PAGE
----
Import-DscResource –ModuleName ’PSDesiredStateConfiguration’

    Node $TargetNodeName
    {
        WindowsFeature IIS
    {
        Ensure="Present"
        Name="Web-Server"
    }
    }
}

To apply this configuration to Server001, use the following statements:

Set-Location -Path $env:UserProfile\Documents\ManagedObjectFiles
. $env:UserProfile\Documents\ManagedObjectFiles\DscScripts\IisWebServerSample2.ps1 -TargetNodeName Server001
Start-DscConfiguration -Path $env:UserProfile\Documents\ManagedObjectFiles\IisWebServerSample2 -Wait

Resources

DSC is all about resources. In the examples above, the resource "WindowsFeature" is used to install IIS. In short, resources enable you to "do stuff" using DSC. With WMF 4.0, Microsoft started releasing resources in waves, the latest being Wave 10. With the advent of WMF 5.0, Microsoft has introduced a NuGet Style repository type system.

You can read more about resources here.

Resource Kits and Repositories

Installing and using a Module

DSC resources are incorporated into modules. These very much resemble traditional PowerShell modules - it's only their content and use that differs slightly.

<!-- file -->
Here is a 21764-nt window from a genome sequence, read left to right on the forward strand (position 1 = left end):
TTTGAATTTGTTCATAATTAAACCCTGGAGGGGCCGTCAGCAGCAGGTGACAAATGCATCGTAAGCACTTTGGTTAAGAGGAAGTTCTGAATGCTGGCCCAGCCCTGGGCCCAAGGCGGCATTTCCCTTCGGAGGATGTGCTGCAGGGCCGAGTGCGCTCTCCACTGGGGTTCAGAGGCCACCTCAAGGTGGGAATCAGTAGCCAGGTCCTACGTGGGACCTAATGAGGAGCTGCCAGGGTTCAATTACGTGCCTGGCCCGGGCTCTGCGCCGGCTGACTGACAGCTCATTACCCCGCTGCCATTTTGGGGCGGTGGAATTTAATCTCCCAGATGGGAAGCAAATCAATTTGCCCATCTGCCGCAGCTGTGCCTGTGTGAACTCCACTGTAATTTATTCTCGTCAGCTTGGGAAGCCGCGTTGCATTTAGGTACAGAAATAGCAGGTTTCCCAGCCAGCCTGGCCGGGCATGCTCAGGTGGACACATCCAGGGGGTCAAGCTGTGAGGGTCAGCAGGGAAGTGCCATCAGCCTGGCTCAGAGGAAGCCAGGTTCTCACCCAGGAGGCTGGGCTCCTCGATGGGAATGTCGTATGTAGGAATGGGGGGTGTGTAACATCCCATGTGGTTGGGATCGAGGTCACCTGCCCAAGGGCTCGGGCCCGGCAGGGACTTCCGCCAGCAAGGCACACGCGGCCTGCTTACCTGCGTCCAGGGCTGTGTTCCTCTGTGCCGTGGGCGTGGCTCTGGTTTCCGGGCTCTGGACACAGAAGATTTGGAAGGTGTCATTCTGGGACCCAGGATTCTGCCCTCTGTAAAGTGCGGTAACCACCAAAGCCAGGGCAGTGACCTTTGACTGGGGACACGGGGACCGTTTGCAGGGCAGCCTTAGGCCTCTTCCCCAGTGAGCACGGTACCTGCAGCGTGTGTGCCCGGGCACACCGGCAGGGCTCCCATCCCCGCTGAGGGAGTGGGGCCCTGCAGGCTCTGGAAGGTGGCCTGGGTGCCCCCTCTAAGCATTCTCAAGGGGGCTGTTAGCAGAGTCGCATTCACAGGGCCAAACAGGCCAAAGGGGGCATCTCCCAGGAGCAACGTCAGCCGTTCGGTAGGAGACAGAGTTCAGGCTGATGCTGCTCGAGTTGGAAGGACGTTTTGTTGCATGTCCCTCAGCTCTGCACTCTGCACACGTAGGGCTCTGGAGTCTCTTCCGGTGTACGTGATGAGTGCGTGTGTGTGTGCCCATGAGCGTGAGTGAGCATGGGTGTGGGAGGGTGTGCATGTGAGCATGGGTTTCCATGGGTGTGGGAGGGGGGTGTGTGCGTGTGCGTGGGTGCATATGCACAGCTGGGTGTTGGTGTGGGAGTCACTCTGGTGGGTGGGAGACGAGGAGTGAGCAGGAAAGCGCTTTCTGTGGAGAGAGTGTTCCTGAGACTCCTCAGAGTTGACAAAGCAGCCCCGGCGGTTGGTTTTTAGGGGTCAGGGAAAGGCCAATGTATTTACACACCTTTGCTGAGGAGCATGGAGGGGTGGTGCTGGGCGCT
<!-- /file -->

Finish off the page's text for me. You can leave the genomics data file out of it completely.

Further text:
If using WMF 5.0 (not on Windows 7), installing a new module is as simple as: Install-Module -Name xSmbShare

If using WMF 4.0 you may need to find the module on GitHub, download it, and extract the contents to C:\Windows\system32\WindowsPowerShell\v1.0\Modules\DSCResources. Once it is installed, it should be immediately available to use in DSC scripts. You can check by running Get-DscResource and searching for the resource/module name, e.g.

> Get-DscResource

ImplementedAs   Name                      ModuleName                     Version    Properties                                        
-------------   ----                      ----------                     -------    ----------                                        
Binary          File                                                                {DestinationPath, Attributes, Checksum, Content...
PowerShell      Archive                   PSDesiredStateConfiguration    1.1        {Destination, Path, Checksum, Credential...}      
PowerShell      Environment               PSDesiredStateConfiguration    1.1        {Name, DependsOn, Ensure, Path...}                
PowerShell      Group                     PSDesiredStateConfiguration    1.1        {GroupName, Credential, DependsOn, Description...}
Binary          Log                       PSDesiredStateConfiguration    1.1        {Message, DependsOn, PsDscRunAsCredential}        
PowerShell      Package                   PSDesiredStateConfiguration    1.1        {Name, Path, ProductId, Arguments...}             
PowerShell      Registry                  PSDesiredStateConfiguration    1.1        {Key, ValueName, DependsOn, Ensure...}